A crisp, passionately argued answer to the question that everyone whoÂs grown dependent on digital devices is asking: ÂWhereÂs the rest of my life?ÂAt a time when weÂre all trying to make sense of our relentlessly connected lives, this revelatory book presents a bold new approach to the digital age. Part intellectual journey, part memoir, HamletÂs BlackBerry sets out to solve what William Powers calls the conundrum of connectedness. Our computers and mobile devices do wonderful things for us. But they also impose an enormous burden, making it harder for us to focus, do our best work, build strong relationships, and find the depth and fulfilment we crave.Powers argues that we need a new philosophy for life with screens. To find it, he reaches into the past, uncovering a rich trove of ideas that have helped people manage and enjoy their connected lives for thousands of years. Drawing on some of historyÂs most brilliant thinkers, from Plato to Shakespeare to Thoreau, he shows that digital connectedness serves us best when itÂs balanced by its opposite, disconnectedness.Using his own life as both laboratory and object lesson, Powers demonstrates why this is the moment to revisit our relationship to screens and mobile technologies, and how profound the rewards of doing so can be. Lively, original, and entertaining, HamletÂs BlackBerry will challenge you to rethink your digital life.About the AuthorWILLIAM POWERS is a former staff writer for The Washington Post, has written about media, technology, and other subjects for a wide variety of publications, including The Atlantic, The New York Times, and McSweeneyÂs. This book grew out of research he did as a fellow at Harvard UniversityÂs Joan Shorenstein Center on the Press, Politics and Public Policy. A two-time winner of the Arthur Rowse Award for media criticism, he lives on Cape Cod with his wife, author Martha Sherrill, and their son. This is his first book.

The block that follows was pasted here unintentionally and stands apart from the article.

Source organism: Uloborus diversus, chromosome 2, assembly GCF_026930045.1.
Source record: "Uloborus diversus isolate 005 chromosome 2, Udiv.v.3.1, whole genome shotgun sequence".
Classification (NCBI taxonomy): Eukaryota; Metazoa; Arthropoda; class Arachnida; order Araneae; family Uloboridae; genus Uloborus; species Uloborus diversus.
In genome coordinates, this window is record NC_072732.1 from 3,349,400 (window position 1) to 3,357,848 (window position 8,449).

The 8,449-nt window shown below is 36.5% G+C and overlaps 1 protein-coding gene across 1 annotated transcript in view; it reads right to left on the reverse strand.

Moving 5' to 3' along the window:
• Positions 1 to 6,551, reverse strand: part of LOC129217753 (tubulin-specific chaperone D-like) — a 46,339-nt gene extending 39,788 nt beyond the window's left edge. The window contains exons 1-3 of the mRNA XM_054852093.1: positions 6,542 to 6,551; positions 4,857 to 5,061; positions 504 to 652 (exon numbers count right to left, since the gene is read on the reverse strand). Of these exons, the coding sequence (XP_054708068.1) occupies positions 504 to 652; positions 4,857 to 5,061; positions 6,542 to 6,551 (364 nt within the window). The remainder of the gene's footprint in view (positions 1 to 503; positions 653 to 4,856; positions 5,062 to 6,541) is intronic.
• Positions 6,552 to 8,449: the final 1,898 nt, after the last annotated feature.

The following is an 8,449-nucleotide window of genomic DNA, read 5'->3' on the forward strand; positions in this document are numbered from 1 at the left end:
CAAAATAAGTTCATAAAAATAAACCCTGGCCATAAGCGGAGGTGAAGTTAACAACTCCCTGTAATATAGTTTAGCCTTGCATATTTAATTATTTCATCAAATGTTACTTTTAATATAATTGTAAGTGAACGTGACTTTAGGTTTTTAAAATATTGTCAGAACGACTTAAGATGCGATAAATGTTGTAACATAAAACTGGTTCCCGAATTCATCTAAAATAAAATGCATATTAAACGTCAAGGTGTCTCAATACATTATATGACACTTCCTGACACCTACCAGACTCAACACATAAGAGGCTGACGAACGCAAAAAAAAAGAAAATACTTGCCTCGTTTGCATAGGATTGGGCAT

+ Shipping: $6.95